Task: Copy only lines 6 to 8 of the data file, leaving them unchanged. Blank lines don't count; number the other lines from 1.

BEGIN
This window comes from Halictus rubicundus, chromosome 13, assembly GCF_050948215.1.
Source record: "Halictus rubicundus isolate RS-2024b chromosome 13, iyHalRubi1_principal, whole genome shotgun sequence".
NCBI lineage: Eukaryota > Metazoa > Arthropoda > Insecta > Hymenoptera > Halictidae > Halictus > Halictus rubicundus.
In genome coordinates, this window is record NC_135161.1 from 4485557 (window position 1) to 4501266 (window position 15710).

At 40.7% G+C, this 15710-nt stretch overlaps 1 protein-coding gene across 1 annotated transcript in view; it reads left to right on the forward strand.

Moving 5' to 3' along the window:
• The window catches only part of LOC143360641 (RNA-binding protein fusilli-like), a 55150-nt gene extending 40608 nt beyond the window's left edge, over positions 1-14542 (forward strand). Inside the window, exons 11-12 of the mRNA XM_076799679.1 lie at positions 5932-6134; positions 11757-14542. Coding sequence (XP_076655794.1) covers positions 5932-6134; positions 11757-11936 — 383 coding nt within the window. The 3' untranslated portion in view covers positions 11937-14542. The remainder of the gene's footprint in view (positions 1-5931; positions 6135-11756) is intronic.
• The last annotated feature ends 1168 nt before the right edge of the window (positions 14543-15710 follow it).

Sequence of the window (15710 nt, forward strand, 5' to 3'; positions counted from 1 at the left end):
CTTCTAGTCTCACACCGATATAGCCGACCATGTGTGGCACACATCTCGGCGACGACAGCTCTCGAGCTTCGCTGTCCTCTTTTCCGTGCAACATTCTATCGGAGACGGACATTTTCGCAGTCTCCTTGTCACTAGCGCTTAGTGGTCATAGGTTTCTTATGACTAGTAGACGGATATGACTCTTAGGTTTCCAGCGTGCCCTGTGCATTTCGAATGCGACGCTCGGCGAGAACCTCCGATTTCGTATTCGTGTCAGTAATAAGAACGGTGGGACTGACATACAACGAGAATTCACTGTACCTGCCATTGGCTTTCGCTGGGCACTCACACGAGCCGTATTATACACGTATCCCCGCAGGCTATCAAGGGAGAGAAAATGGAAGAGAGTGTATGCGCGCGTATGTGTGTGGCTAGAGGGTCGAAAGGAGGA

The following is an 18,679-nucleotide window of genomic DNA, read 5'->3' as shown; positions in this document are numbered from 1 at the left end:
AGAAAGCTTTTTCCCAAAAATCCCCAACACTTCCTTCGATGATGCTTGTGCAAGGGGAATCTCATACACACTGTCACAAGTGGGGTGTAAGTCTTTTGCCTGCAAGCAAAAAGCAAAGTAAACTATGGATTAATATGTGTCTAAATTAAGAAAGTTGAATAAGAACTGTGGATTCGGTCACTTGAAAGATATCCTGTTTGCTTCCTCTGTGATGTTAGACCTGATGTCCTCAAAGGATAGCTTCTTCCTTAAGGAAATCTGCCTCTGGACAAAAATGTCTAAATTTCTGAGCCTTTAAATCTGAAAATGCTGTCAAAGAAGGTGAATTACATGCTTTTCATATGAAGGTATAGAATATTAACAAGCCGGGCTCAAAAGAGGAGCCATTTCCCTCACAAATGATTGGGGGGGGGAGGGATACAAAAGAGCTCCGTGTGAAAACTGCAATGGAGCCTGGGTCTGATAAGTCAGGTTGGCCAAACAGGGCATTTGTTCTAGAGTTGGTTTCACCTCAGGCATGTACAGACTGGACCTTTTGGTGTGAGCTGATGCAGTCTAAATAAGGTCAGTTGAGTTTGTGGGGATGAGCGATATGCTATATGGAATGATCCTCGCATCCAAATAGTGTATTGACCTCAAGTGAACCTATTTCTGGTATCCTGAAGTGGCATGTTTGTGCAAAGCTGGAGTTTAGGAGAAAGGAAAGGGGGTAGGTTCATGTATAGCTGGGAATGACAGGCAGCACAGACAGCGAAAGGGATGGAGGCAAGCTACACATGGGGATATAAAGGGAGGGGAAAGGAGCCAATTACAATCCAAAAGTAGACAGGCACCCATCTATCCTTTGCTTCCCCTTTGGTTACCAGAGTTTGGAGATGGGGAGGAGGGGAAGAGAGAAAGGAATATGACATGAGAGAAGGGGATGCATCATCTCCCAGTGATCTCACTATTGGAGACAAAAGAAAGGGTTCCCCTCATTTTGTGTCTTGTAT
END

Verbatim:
Moving 5' to 3' along the window:
• The window catches only part of LOC143360641 (RNA-binding protein fusilli-like), a 55150-nt gene extending 40608 nt beyond the window's left edge, over positions 1-14542 (forward strand). Inside the window, exons 11-12 of the mRNA XM_076799679.1 lie at positions 5932-6134; positions 11757-14542. Coding sequence (XP_076655794.1) covers positions 5932-6134; positions 11757-11936 — 383 coding nt within the window. The 3' untranslated portion in view covers positions 11937-14542. The remainder of the gene's footprint in view (positions 1-5931; positions 6135-11756) is intronic.
• The last annotated feature ends 1168 nt before the right edge of the window (positions 14543-15710 follow it).